As Rutland’s Postmaster was on her way home, Rutland’s Postal Clerk was on her way out of town. Brad & Rebecca Christensen departed Rutland on Sunday morning, March 4, on a 10 day vacation trip that has its first stop inLas Vegas. Brad & Rebecka plan to head east from Vegas by the end of the week, with their next stop being New Orleans. They plan to be back home, and back on duty at the Lariat Bar, by Wednesday, March 14. During their absence management of the Lariat is in the capable hands of Janice Christensen and her assistants, Polly Rohrbach and Debbie Liermark.
A message from Rutland native Dave Sundlie (RHS-SCHS Class of ’65) concerning last week’s description of the sport of Curling was received on Monday, March 5. Dave writes, “I think Arden Anderson can explain the infield fly rule better than anybody. A few years ago, Bismarck hosted the World Curling Bonspiel. A good friend of ours privileged us with seats in the front row. I think watching the paint dry in our living room was more exciting. Oh well, the players and fans came and spent a lot of money. It was good for Bismarck’s economy.” Well, when you’re over the 60 mark, maybe watching paint dry is excitement enough.
The Rutland City Council met at 5:00 p.m.on Monday, March 5, with Mayor Ron Narum, Auditor Deb Banish and Aldermen Lary Arneson, Mike Mahrer and Bertha Siemieniewski present. Alderman Barry Christianson was absent. The financial report showed all funds to be in the black. Bert Siemieniewski reported on the additional improvement work completed at the Town Hall, paid for by the Rutland Community Club. Mayor Narum reported that the City’s new Bobcat S-185 skid steer loader had been delivered, and that the old Bobcat, with 242 hours on it, has been sold. The Council discussed the installation of replacement water meters at a number of locations where the old meters are no longer working, and decided to meet with the vendor during the April meeting to discuss the various options available. The collection of delinquent water, sewer and garbage bills was also discussed. The Board also decided to ask Glenn Kulzer to present a proposal for a short term seasonal water, sewer & garbage rate to be applied to his lots on the east side of town. The Council approved a raffle permit for the Sargent County Relay For Life fund-raiser that will be held in June. Mayor Narum also stated that the terms of Mayor Ron Narum and Aldermen Lary Arneson & Bertha Siemieniewski are up this year, and candidates for those city positions have to file their petitions by April 13 in order to be on the ballot for the City’s election in June. The terms of 2 Park Board members, Hilary Mehrer and Jeff Olson, are also up, and candidates for those positions are also required to file petitions with the City Auditor by the April 13 deadline. Sargent County Tax Director Sandy Hanson met with the Council to discuss the recently completed reappraisal of residential properties in Sargent County. The Tax Director explained the process used by the appraisers, Vanguard Appraisals of Cedar Rapids IA, and the factors that the Council should consider if any valuation adjustments are to be made at the City’s Tax Equalization meeting on Tuesday, April 10. Following the reappraisal the average valuation of residential property in the City of Rutland increased by approximately 22%, Director Hanson reported. The next meeting of the Rutland City Council will be on Monday, April 2, at the Rutland Town Hall.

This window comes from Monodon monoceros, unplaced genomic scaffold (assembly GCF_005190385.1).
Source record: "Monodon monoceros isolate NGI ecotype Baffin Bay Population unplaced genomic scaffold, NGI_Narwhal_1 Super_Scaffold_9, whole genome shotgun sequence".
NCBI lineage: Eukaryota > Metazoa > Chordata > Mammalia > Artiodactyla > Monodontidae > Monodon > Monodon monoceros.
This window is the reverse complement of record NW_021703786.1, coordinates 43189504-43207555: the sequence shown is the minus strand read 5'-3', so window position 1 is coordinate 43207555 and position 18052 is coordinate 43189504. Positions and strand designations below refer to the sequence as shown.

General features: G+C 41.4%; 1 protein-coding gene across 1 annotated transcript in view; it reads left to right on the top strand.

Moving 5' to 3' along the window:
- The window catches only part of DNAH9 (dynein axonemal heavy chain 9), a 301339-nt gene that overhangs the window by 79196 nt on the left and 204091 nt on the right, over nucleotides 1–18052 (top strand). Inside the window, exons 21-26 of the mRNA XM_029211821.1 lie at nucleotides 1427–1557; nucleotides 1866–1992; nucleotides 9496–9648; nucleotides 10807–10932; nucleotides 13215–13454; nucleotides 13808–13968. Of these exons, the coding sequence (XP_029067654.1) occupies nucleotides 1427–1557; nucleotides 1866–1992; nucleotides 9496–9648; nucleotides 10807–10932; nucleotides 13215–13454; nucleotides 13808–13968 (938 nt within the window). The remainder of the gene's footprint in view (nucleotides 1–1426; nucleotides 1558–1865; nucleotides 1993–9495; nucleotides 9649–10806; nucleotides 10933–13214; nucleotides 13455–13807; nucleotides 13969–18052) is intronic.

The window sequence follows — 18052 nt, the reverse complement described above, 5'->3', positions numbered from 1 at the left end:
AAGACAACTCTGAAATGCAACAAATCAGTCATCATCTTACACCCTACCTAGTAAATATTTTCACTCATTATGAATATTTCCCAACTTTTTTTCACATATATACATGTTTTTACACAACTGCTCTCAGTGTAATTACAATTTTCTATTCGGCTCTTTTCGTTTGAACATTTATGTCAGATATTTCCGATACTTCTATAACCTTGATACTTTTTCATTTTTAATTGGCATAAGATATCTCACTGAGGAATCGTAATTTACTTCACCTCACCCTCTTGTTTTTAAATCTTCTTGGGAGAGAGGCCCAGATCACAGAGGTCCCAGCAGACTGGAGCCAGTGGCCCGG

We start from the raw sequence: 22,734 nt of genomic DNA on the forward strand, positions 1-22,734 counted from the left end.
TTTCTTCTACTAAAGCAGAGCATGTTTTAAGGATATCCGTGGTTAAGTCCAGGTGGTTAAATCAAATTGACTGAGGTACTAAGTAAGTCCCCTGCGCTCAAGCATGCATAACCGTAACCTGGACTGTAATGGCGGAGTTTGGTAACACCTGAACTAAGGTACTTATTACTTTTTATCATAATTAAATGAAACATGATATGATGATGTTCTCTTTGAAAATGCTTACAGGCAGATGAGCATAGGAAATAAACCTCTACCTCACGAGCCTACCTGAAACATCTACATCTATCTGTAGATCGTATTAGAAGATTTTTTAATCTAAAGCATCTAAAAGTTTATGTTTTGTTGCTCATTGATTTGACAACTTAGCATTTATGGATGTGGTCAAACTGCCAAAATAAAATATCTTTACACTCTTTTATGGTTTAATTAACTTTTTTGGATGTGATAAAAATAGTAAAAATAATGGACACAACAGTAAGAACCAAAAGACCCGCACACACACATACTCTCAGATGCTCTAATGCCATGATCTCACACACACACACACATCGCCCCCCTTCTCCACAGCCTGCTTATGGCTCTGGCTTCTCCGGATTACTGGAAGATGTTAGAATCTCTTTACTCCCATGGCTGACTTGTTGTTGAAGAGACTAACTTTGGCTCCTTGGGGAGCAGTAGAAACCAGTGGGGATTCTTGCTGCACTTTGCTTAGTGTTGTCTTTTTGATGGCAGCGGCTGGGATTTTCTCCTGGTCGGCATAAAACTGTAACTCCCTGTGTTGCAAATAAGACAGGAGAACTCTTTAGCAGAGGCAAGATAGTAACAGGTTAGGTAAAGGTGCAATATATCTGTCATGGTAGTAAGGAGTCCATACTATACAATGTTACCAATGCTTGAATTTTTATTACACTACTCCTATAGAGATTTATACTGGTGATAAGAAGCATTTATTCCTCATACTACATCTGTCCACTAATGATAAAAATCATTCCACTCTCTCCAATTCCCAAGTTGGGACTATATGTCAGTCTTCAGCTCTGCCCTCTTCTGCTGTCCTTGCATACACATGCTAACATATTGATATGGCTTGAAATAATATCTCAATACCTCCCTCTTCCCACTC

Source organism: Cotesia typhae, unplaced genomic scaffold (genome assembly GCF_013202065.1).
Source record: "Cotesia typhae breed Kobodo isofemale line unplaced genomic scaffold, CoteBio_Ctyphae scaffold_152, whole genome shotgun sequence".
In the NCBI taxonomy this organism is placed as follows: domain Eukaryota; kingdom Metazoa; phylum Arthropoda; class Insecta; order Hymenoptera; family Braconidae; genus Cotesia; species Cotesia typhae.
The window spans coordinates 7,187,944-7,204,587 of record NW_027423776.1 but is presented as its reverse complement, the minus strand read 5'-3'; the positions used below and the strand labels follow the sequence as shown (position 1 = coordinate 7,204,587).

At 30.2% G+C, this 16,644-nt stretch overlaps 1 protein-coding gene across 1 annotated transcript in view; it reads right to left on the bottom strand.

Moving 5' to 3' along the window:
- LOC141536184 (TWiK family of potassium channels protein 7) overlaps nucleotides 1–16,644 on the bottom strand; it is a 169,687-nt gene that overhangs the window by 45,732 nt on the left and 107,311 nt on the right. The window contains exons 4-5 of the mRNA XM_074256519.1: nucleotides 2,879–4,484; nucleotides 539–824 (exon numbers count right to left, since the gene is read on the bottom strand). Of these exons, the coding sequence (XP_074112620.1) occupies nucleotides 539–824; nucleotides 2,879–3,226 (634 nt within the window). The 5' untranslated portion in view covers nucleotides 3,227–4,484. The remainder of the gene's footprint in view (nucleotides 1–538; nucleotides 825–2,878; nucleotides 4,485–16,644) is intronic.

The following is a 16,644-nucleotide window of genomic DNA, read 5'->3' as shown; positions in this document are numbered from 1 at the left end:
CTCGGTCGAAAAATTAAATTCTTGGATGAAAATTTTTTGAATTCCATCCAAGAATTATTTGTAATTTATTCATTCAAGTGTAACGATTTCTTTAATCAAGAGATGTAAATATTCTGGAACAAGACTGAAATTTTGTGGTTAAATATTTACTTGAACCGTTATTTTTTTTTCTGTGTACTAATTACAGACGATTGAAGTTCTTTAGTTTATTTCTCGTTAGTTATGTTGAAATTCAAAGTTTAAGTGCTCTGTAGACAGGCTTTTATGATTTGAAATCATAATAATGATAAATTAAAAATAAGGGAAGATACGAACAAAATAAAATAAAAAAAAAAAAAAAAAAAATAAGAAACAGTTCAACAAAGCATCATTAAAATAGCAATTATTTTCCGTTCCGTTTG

Janelle Brakke returned home on Monday, March 5, concluding a brief trip to visit friends in the Phoenix AZ area. Janelle had flown via Allegiant Air from Fargo to Mesa on Wednesday, February 29, spent a few days in the sun, and then drove back home with a friend from the Lidgerwood area.
The week of Sunday, March 4 through Saturday, March 10, was American Agriculture Week, a week dedicated to recognizing the achievements of America’s agricultural community and its contributions to American society. In Rutland, the week was observed by noting the transition from meteorological winter to meteorological spring, a transition heralded by the honking of high flying Canada geese, the crowing of increasingly aggressive rooster pheasants, and the nervous behavior of area farmers. On local farms, final preparations are being made to ensure that planting equipment is ready to roll as soon as conditions are fit. The Wyum brothers, Steve, Mike & Mark, and their employees have been upgrading the Global Positioning System (GPS) controls on their 2 60’ KINZE planters, reports Rob Wyum. The planters can each plant 36 rows of corn or beans at a single pass, the rows being 20” apart. The original GPS controls could turn 9 row sections of the planter on or off, depending on the position of the planter in relation to the last pass down the field. The new system will automatically control each individual row, preventing double planting or skipped rows, says Rob. The entire system is guided by signals from global positioning satellites that circle the globe in orbits several hundred, or several thousand, miles from the Earth, and it is controlled by a computer on the machine that directs the steering of the tractor and controls the operation of the planter. Of course, anyone who deals with computer controlled devices, such as word processors, on a daily basis knows that once the computer controls kick in absolutely nothing can go wrong can go wrong can go wrong can go wrong…